VOL. 126 | NO. 78 | Thursday, April 21, 2011
Home Away From Home
By Aisling Maki
Before the American Cancer Society’s Harrah’s Hope Lodge opened its doors in early December, some adult patients traveling to Memphis for cancer treatment slept in their cars or – even worse – forewent treatment altogether for lack of an affordable place to stay.
Valerie Morris, regional vice president of community affairs for Caesar’s Entertainment Mid-South, speaks to Linda Ward, left, and Cathy Scheafer during a monthly meal for cancer patients and families.
(Photo: Lance Murphey)
The lodge, at 718 Union Ave. directly east of Sun Studio, could be described as a Ronald McDonald House for adults, having so far provided about 70 patients with a comfortable, welcoming and, most importantly, free home-away-from-home while they receive cancer and cancer-related treatment at Memphis hospitals or oncology centers.
The facility is the only one of its kind in the area, and one of only 31 nationwide catering to adult cancer patients at no cost to them.
A 2003 needs assessment study by the Mid-South Division of the American Cancer Society determined that large numbers of adult patients were traveling to Memphis to receive cancer care, but there was no housing in place to accommodate them.
The Harrah’s Foundation, which is funded by the casino company Harrah’s Entertainment, donated $2 million for the construction of the facility and has provided ongoing support.
Memphis attorney and two-time cancer survivor Peter Pettit, who made a vow that if he was ever asked to do anything for ACS he would jump at the chance, participated in the fundraising campaign and serves on the board of directors for the Mid-South Division of the ACS.
Pettit said Valerie Morris, Harrah’s Mid-South community affairs vice president, was “extremely instrumental in going to the Harrah’s board and getting them to commit to this. What I like about Harrah’s is, not only did they give $2 million, but they also said they were going to help staff it and have provided volunteers. They even cook dinner at the lodge sometimes.”
Other donors include the University of Tennessee Health Science Center, which donated the land, and the Plough Foundation and The Assisi Foundation of Memphis, each giving $1 million to the project.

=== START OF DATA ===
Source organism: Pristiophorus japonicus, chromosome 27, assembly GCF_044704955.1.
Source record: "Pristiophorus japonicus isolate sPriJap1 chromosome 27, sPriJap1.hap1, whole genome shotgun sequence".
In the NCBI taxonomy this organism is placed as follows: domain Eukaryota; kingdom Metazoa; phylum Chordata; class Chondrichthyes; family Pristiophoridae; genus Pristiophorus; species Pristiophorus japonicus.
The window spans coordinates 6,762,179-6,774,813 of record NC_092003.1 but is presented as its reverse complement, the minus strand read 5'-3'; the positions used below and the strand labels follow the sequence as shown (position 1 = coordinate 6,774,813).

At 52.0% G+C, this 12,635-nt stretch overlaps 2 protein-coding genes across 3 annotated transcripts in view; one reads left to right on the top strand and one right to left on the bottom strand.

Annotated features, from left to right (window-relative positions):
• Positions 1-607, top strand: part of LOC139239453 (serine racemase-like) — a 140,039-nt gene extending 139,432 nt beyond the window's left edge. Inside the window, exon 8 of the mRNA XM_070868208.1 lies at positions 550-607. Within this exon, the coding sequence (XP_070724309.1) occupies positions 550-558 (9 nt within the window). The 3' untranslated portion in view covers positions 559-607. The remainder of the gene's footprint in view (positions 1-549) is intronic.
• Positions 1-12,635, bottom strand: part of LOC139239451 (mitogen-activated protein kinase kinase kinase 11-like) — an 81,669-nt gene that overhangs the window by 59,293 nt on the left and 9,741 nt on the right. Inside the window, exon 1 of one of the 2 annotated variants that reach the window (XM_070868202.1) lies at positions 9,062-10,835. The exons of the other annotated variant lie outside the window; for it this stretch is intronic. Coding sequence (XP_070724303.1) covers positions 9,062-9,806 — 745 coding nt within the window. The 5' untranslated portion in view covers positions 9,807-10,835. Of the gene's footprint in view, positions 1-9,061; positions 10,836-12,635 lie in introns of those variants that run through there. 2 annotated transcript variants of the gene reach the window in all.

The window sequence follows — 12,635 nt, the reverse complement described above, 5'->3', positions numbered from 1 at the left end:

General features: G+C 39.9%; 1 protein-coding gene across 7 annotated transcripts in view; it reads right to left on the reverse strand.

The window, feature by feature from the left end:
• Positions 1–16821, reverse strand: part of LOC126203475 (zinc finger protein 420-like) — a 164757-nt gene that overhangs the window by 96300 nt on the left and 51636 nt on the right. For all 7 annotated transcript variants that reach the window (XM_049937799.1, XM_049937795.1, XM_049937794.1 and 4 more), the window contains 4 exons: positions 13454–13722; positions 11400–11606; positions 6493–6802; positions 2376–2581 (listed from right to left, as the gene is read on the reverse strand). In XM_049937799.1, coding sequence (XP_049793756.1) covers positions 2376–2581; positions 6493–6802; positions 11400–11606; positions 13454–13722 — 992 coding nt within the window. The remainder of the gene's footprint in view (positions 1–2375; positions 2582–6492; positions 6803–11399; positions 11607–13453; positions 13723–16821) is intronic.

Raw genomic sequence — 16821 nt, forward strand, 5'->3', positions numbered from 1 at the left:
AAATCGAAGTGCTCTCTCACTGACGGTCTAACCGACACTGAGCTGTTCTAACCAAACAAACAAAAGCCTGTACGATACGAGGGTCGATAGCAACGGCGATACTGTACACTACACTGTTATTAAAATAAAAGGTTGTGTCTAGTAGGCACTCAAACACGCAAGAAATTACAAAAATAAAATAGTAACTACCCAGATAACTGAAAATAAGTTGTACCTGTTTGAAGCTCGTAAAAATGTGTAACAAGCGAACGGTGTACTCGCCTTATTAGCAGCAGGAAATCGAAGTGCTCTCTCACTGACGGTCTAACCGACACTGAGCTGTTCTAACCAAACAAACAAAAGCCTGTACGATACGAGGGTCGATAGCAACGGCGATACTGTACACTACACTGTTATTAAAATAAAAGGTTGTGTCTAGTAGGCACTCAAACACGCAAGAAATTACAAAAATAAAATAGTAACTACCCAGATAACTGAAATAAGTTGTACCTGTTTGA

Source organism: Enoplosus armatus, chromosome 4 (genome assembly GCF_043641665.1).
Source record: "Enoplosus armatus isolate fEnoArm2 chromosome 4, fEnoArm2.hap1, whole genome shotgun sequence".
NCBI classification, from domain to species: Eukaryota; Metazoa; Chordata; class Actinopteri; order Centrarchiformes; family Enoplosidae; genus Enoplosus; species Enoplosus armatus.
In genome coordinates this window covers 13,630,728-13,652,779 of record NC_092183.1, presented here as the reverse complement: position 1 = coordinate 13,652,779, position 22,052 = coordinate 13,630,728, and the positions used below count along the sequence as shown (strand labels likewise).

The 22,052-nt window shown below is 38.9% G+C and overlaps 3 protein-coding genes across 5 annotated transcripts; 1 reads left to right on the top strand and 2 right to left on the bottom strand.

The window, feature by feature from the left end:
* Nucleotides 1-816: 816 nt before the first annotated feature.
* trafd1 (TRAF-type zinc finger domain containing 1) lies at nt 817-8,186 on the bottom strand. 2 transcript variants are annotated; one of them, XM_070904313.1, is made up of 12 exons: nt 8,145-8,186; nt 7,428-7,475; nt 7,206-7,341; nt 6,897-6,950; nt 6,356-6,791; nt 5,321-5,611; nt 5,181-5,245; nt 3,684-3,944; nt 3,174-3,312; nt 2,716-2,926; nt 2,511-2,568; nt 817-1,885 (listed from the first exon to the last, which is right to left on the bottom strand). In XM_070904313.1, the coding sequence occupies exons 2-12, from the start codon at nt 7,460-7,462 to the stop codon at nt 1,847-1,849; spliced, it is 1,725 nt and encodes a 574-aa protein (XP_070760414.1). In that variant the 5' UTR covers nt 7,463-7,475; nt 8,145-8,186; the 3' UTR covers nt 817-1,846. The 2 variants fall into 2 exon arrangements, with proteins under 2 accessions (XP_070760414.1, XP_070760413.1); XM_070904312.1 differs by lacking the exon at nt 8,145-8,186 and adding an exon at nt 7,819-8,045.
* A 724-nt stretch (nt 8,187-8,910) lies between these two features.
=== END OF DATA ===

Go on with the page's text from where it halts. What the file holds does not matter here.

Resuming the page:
Pettit said many local oncology groups donated six-figure gifts. He also said the Mid-South Division of the American Cancer Society, a six-state group, is in the process of setting up an endowment fund to help maintain such facilities, which Pettit said cost roughly $350,000 a year to operate.
While most patients who stay at Harrah’s Hope Lodge travel from rural areas and small towns of the Mid-South, some have made the journey from as far away as Illinois.
Dr. Matthew Wilson, an ocular surgeon at Methodist University Hospital and professor of ophthalmology at UT Hamilton Eye Institute, who specializes in cancers of the eye, has referred many patients to Harrah’s Hope Lodge.
He said specialized care is typically found in urban areas, requiring patients from smaller communities to travel, which is a tremendous physical and financial burden on cancer patients.
“You’re looking at eight nights of hotel cost in the time of an exceedingly tough economy in a part of the country that’s one of the poorest in the nation,” said Wilson, whose patients come from all over the Southeastern United States. “Those factors just make this resource all the more important to the patient.”
The first floor of Harrah’s Hope Lodge features communal dining, kitchens, library and recreational areas, while the second and third floors have a total of 40 suites for cancer patients and a guest/caregiver.
In addition, volunteers cook and serve meals, register guests, organize game nights, and transport patients to and from medical appointments by shuttle.
Harrah’s continues to find ways to give to the lodge. Once a month, Harrah’s staff members host a sit-down, catered dinner for patients and their families in the facility’s dining room. They also volunteer to host game nights and other activities.
Harrah’s Hope Lodge director Kim Culbreath said each room is given a binder describing recreational opportunities for caregivers and any patients who might feel up to heading out for a meal or touring neighboring Sun Studio.
“They’re so close to Downtown,” Culbreath said. “We’ve found a lot of the guests have never gotten out of their own small towns, so they don’t know much about the area. They can go next door and take a tour of Sun Studio, get on their bus to take a tour of Graceland if they’d like to. Of course, Elvis is always a draw.”
But most importantly, Harrah’s Hope Lodge provides camaraderie. Friendships are formed as patients and caregivers take comfort in the knowledge that they’re not alone in their fight against cancer.
“They come initially for this financial benefit, but they end up realizing they’re going through similar situations,” said Culbreath, herself a cancer survivor. “They start looking out for the other patients and checking on them. When they’re going through such a difficult time, they can be around other people who understand, and I think there’s healing in that.”